There was a big reveal last week at the Bone Student Center. It wasn’t the introduction of a new restaurant or the opening of a new meeting room. It was a more intimate affair and a significant moment for a Redbird family.
About a year ago, Jennifer Peterson ’86, MS ’97, Ph.D. ’19, told Event Management, Catering and Hospitality (EMDH) staff about a mural that her father , the late C. Louis Steinburg, created when the Bone Student Center opened in 1973. She thought the great work of art might still be intact behind the Bone Scholar Wall, which was to be removed as part of a ongoing revitalization of the 46-year-old facility.
EMDH Director Bill Legett researched and determined that the mural was still there. He invited Steinburg’s family to view the painting on May 23 after the wall was demolished. The moment was particularly poignant given that it was the artist’s birthday.
“Coming in and seeing it was amazing,” Peterson said. “It’s a very good memory.”
“It immediately brought tears to my eyes,” Steinburg’s wife Joan said, noting that her husband had died in 2014. “That’s in the past and that’s what I went through. J I always felt like I was there with him when he was painting.
The mural meant a lot to the family, which retains strong ties to the state of Illinois. Steinburg taught painting at the University from 1959 to 1993, and a scholarship established by an art school alumnus is named in his honor. Peterson earned three degrees at Illinois State and is an assistant professor in the Department of Health Sciences. His brother, Rick, is an elder. He earned a bachelor’s degree in art education in 1978. Jennifer’s two children also attended Illinois State.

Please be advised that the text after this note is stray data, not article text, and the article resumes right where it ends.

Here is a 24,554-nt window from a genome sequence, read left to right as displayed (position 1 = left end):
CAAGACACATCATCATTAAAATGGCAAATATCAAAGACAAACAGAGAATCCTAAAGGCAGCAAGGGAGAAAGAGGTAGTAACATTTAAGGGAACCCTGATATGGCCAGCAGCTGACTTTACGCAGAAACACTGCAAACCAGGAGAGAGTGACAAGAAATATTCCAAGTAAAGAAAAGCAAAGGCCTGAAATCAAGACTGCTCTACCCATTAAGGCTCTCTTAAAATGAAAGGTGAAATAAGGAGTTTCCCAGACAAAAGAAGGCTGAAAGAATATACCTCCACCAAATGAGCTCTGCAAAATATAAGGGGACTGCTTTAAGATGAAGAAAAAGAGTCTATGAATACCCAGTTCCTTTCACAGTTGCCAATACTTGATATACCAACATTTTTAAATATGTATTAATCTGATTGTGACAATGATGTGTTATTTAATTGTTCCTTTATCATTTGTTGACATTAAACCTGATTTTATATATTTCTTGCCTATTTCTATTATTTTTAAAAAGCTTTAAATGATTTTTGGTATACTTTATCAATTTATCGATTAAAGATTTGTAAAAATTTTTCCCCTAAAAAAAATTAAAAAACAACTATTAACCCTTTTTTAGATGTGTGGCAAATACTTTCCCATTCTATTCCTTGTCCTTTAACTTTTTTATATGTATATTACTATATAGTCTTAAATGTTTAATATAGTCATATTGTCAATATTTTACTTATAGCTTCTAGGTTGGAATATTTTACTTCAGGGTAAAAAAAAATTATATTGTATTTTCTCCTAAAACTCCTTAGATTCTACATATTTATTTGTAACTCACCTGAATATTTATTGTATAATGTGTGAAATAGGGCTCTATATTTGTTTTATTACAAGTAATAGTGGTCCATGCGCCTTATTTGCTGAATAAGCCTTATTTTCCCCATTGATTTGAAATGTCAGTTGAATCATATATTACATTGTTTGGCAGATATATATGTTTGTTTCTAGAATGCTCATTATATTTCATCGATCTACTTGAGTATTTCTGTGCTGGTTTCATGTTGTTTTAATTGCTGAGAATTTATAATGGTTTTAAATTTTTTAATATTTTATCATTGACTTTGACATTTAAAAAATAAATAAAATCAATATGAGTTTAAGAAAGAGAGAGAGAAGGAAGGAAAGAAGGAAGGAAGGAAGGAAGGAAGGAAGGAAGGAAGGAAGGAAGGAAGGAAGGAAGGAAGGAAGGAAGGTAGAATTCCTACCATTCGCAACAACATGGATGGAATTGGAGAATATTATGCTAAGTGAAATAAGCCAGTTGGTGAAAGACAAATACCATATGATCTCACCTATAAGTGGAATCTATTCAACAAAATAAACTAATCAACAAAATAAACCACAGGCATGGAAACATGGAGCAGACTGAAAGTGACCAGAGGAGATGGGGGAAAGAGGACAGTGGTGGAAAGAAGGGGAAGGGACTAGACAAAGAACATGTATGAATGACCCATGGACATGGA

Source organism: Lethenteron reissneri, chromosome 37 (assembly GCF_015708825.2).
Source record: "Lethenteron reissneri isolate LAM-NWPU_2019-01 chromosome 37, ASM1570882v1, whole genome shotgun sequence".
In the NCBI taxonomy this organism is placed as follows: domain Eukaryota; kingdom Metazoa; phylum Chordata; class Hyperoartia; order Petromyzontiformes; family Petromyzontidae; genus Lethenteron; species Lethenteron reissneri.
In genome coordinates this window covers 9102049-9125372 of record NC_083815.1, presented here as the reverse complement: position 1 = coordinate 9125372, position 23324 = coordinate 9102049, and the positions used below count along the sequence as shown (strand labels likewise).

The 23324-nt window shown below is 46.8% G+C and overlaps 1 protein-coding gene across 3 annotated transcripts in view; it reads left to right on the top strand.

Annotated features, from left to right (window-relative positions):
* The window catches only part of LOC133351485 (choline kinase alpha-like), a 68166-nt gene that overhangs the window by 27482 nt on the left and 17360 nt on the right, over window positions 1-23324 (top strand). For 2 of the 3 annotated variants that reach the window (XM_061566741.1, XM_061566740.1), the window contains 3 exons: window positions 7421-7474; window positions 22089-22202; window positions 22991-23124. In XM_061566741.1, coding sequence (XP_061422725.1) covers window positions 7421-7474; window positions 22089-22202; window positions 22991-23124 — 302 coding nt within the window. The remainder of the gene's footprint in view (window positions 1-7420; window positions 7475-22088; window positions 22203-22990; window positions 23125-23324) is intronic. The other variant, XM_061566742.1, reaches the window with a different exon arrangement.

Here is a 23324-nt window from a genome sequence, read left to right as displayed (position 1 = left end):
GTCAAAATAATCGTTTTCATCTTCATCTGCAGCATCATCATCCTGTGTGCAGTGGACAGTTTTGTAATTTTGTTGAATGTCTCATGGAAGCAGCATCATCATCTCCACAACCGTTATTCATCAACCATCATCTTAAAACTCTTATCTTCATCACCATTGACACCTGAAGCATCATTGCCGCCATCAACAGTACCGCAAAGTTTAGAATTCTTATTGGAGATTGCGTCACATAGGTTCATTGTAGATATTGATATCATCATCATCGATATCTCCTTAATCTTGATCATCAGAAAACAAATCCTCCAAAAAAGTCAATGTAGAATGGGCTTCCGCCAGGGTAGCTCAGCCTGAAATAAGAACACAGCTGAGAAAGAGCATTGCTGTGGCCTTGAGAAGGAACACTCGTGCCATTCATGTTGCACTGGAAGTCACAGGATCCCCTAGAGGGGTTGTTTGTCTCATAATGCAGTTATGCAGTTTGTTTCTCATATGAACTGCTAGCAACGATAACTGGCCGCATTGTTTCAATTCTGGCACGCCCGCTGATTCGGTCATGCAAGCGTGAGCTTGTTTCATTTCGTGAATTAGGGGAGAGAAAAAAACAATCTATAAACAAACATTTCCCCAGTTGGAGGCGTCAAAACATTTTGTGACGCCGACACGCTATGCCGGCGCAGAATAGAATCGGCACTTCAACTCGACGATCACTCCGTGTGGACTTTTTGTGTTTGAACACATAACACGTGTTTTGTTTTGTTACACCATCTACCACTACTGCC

The family did not know the title of the mural. Joan was unsure what her husband had in mind when he created the painting, although this is typical of the improvisational nature of his practice. Nature inspired the abstract painter and rectangles featured in much of his art at the time. “Did we ever know what he was going to paint?” said Joan.
Joan said her husband felt honored to have had the opportunity to do such important work in a prominent space on campus. The board was located next to the Spotlight room near the west entrance to the first level lobby. “That was a big part of Bone. You walked in, and there it was.
The mural was covered in the 1980s when the Bone Scholar Wall was installed, Peterson said. Although the mural cannot be preserved, Legett is working to have pieces of the painting cut out and given to the family as keepsakes.
“When he painted it, he knew it wasn’t going to be something permanent,” Joan said.
Peterson thanked Legett for following up on his investigation and allowing the family to view the mural before it was taken down.
“It really meant a lot to me that he cared,” Peterson said. “We had photos and we had memories but we hadn’t seen him for a long time.”
Kevin Bersett can be reached at [email protected]